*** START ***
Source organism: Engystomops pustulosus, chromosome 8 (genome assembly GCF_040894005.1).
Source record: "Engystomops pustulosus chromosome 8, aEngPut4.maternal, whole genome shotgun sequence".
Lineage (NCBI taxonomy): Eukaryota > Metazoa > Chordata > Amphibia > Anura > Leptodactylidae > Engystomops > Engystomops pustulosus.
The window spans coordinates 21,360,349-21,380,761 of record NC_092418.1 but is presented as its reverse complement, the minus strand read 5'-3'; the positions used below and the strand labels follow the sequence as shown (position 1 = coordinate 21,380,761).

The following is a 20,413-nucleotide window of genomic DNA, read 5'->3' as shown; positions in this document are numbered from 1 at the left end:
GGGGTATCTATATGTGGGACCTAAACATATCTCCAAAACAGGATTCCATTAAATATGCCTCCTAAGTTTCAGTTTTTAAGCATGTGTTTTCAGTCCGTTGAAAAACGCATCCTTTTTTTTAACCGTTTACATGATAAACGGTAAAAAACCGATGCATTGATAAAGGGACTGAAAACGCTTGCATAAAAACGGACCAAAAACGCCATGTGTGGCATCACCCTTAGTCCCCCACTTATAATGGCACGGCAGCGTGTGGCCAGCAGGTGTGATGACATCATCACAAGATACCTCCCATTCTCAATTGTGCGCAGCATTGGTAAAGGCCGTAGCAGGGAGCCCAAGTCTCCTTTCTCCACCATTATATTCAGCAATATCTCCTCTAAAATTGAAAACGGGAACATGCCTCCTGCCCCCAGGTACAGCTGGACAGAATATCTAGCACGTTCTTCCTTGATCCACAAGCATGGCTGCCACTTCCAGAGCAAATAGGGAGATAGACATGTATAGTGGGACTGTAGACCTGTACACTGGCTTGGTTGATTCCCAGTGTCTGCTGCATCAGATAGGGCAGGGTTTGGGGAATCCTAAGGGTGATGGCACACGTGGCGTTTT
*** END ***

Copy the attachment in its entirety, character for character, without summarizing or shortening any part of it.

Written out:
Source organism: Engystomops pustulosus, chromosome 8 (genome assembly GCF_040894005.1).
Source record: "Engystomops pustulosus chromosome 8, aEngPut4.maternal, whole genome shotgun sequence".
Lineage (NCBI taxonomy): Eukaryota > Metazoa > Chordata > Amphibia > Anura > Leptodactylidae > Engystomops > Engystomops pustulosus.
The window spans coordinates 21,360,349-21,380,761 of record NC_092418.1 but is presented as its reverse complement, the minus strand read 5'-3'; the positions used below and the strand labels follow the sequence as shown (position 1 = coordinate 21,380,761).

The following is a 20,413-nucleotide window of genomic DNA, read 5'->3' as shown; positions in this document are numbered from 1 at the left end:
GGGGTATCTATATGTGGGACCTAAACATATCTCCAAAACAGGATTCCATTAAATATGCCTCCTAAGTTTCAGTTTTTAAGCATGTGTTTTCAGTCCGTTGAAAAACGCATCCTTTTTTTTAACCGTTTACATGATAAACGGTAAAAAACCGATGCATTGATAAAGGGACTGAAAACGCTTGCATAAAAACGGACCAAAAACGCCATGTGTGGCATCACCCTTAGTCCCCCACTTATAATGGCACGGCAGCGTGTGGCCAGCAGGTGTGATGACATCATCACAAGATACCTCCCATTCTCAATTGTGCGCAGCATTGGTAAAGGCCGTAGCAGGGAGCCCAAGTCTCCTTTCTCCACCATTATATTCAGCAATATCTCCTCTAAAATTGAAAACGGGAACATGCCTCCTGCCCCCAGGTACAGCTGGACAGAATATCTAGCACGTTCTTCCTTGATCCACAAGCATGGCTGCCACTTCCAGAGCAAATAGGGAGATAGACATGTATAGTGGGACTGTAGACCTGTACACTGGCTTGGTTGATTCCCAGTGTCTGCTGCATCAGATAGGGCAGGGTTTGGGGAATCCTAAGGGTGATGGCACACGTGGCGTTTT